GREAT LAKES, Ill. (NNS) -- Adm. James G. Foggo III, commander, Allied Joint Force Command Naples, and commander, U.S. Naval Forces Europe and Africa (CNE-A), served as reviewing officer at the graduation of the Navy’s newest enlisted Sailors and toured Recruit Training Command (RTC) with CNE-A Fleet Master Chief Derrick “Wally” Walters.
The graduation ceremony is the ceremonial conclusion of more than eight weeks of Navy basic training designed to transform civilians into basically-trained, smartly-disciplined, tough and courageous Sailors with the mindset and identity of a warrior.
Foggo spoke to the 752 new Sailors and empowered each Sailor to perform their duties at the highest level for the nation.
“Sailors, you are about to embark on one of the most challenging adventures of your life,” said Foggo. “You’ve chosen to serve your country at a time of increasing complexity, in an emerging era of Great Power Competition. Our Navy provides global presence, ensuring our national security and economic prosperity. It is an exciting time to be joining the Navy – we need the very best.”
For more than a century, Naval Station Great Lakes has transformed civilians into highly-trained Sailors – more than 3 million of them.
“I commend each and every one of you for taking on the solemn responsibility of defending our nation,” continued Foggo. “You are well prepared for that tremendous duty. You have earned not only mine, but the respect of a grateful nation.”
Prior to reviewing the graduation ceremony, Foggo and Walters met with Commander, Naval Service Training Command (NSTC), Rear Adm. Jamie Sands and NSTC Command Master Chief, Master Chief Petty Officer Jimmy Hailey, to discuss RTC as well as other NSTC programs, which include Officer Training Command in Newport, R.I. and Naval Reserve Officers Training Corps at colleges and universities around the country.
“Yesterday I had the opportunity to watch some of the training evolutions that these fine Sailors have completed,” said Foggo. “I saw recruits tenaciously fight fires, vigilantly stand watch, and eagerly learn the customs and traditions of our fine Navy that we cherish dearly. I saw how this training culminated in the final test, ‘Battle Stations.’”
They also met with Recruit Division Commanders and other RTC staff to discuss Warrior Toughness, a wholistic mind-body-soul program that was implemented at RTC in 2018 and is being expanded to all NSTC accessions programs. Toughness, one of the Chief of Naval Operations’ core attributes, and the Warrior Toughness program, focuses on the mindset prior to a critical event with an emphasis on improved performance and ethical decision-making, as well as what happens after. Toughness focuses on improving performance in execution of the mission and making healthy Sailors better at their jobs. The program includes techniques and skills from a variety of sources to increase a Sailor’s ability to perform under stress, both acute and long-term.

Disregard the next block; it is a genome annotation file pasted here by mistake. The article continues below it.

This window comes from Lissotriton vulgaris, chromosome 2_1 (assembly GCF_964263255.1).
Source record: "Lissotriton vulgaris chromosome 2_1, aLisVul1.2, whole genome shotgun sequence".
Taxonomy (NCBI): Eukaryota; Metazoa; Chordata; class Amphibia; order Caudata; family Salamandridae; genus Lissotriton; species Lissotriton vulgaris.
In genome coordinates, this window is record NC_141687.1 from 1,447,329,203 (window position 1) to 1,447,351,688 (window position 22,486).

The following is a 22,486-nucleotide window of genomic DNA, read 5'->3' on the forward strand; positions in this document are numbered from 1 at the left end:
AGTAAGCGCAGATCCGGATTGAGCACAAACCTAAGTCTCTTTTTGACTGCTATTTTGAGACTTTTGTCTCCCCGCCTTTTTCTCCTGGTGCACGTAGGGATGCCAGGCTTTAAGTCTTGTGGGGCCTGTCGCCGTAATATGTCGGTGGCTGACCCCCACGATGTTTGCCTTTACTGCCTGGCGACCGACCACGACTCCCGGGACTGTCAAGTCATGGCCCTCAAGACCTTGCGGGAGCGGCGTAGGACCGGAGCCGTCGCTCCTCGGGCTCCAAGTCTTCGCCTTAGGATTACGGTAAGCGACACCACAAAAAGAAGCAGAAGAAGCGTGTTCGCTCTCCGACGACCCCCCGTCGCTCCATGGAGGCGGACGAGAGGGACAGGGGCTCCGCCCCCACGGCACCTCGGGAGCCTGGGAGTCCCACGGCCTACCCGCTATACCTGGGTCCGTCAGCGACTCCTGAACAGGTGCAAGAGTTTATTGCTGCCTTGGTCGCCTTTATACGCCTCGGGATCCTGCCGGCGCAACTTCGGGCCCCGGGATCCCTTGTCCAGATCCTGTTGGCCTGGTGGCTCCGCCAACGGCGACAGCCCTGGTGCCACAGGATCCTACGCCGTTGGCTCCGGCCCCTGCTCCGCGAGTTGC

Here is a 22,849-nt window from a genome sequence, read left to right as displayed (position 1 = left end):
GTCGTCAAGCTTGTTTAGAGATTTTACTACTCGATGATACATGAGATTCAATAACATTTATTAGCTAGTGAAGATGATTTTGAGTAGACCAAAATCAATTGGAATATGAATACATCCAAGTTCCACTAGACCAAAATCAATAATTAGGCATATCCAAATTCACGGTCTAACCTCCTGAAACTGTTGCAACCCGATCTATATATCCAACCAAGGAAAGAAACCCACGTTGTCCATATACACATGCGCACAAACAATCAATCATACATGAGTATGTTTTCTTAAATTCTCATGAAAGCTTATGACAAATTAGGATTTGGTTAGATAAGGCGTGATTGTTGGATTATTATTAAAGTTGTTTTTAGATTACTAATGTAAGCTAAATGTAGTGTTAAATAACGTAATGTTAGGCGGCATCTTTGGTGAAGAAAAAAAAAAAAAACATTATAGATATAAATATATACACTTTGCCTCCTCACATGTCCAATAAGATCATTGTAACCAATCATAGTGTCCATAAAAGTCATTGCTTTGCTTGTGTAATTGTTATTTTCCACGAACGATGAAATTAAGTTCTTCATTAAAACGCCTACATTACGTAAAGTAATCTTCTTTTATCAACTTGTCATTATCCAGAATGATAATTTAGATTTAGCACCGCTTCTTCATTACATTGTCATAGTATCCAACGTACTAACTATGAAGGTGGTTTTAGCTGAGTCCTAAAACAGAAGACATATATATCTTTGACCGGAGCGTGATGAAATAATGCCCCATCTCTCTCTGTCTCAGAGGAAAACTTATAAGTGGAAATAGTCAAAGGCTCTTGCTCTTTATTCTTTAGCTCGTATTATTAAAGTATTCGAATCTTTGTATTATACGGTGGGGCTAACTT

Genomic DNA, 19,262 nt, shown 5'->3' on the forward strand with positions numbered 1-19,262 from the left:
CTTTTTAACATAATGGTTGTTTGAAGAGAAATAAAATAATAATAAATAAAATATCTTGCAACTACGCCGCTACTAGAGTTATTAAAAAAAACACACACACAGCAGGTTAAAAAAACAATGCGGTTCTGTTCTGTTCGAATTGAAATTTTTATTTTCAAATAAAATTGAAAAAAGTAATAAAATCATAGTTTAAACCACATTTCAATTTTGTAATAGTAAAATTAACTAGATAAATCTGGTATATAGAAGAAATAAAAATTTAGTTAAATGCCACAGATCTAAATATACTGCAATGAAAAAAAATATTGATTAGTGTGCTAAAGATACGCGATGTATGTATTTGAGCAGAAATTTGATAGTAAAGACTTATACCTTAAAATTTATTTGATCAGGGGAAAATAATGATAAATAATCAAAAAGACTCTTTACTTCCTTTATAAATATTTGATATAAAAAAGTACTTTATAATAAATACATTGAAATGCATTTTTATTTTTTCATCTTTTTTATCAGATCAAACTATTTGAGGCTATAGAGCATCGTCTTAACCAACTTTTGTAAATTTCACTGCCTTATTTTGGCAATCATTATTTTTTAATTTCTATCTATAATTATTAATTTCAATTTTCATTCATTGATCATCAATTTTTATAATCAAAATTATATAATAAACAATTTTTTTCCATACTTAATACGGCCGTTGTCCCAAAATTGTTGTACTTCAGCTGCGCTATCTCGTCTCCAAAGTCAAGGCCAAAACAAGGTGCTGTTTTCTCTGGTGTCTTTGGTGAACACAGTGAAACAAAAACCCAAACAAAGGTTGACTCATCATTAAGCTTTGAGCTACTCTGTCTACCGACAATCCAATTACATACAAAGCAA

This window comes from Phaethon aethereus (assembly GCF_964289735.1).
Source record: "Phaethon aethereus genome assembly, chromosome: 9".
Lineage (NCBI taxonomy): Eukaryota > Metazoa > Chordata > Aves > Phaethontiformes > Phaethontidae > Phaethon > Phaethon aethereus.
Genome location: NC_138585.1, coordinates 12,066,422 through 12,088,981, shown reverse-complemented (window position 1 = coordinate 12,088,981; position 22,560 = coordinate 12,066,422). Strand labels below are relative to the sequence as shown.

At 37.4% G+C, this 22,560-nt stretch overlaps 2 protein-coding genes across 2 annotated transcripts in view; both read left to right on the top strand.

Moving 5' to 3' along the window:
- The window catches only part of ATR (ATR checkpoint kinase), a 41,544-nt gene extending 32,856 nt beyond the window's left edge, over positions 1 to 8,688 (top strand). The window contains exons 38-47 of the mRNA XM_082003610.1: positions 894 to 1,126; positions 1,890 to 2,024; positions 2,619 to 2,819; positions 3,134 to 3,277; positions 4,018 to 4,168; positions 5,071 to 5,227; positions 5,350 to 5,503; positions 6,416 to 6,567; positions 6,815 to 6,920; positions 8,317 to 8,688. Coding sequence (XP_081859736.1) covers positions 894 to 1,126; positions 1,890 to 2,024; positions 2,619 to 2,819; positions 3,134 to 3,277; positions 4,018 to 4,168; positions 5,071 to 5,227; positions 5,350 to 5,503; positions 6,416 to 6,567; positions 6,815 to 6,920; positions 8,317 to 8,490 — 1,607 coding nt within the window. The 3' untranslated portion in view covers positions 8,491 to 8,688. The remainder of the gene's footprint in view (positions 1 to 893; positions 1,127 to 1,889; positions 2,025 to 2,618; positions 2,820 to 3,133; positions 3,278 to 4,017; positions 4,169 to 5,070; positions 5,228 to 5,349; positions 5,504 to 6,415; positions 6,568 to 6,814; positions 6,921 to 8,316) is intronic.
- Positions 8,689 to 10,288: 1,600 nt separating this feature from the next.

“The quality of today’s Sailors that we are seeing out in the fleet is second to none. This is due in large part to the incredible work of our RDC's and the entire Recruit Training Command team,” said Walters. “I believe the eight weeks of transformation from civilian to Sailor for these recruits is giving our Navy the exact kind of warfighter we need for the challenges facing our Navy. In particular the Warrior Toughness training being implemented here at RTC is a game-changer. As a Navy SEAL, I have seen first-hand the power of unlocking the mind to achieve things which you thought were impossible.”
Foggo and Walters toured training facilities on RTC including USS Trayer (BST 21), a 210-foot-long mock-up based on an Arleigh Burke-class destroyer where the recruits complete “Battle Stations,” an overnight, 12-hour final evaluation where recruits must work together to conduct a series of shipboard evolutions. The state-of-the-art training facility uses special-effects technology to simulate a variety of shipboard emergencies including shipboard fires and compartment flooding in a high-stress environment. The recruits must pass “Battle Stations” before graduating from boot camp.
“The Sailors here today have endured demanding training and they have excelled,” said Foggo. “Without a doubt, you have proven yourselves worthy of wearing the uniform that symbolizes freedom throughout the world, the uniform of the United States Navy.”
Foggo and Walters also visited facilities at RTC where recruits learn basic firefighting, seamanship and line handling, abandon ship procedures, and both simulated and live-fire pistol ranges. These training facilities stress the five basic warfighting competencies essential for all Navy Sailors taught at RTC; Firefighting, Damage Control, Seamanship, Watchstanding, and Small Arms Handling and Marksmanship.
“I commend each and every one of you for taking on the solemn responsibility of defending our nation,” said Foggo. “You are well prepared for that tremendous duty. You have earned not only mine, but the respect of a grateful nation.”
NSTC oversees 98-percent of initial officer and enlisted accessions training for the Navy, as well as the Navy's Citizenship Development program. NSTC also includes RTC, the Navy's only boot camp also at Naval Station Great Lakes, the Navy ROTC program at more than 160 colleges and universities, Officer Training Command (OTC) Newport, Rhode Island, and Navy Junior Reserve Officers Training Corps (NJROTC) and Navy National Defense Cadet Corps (NDCC) citizenship development programs at more than 600 high schools worldwide.
For more information about NROTC, visit www.nrotc.navy.mil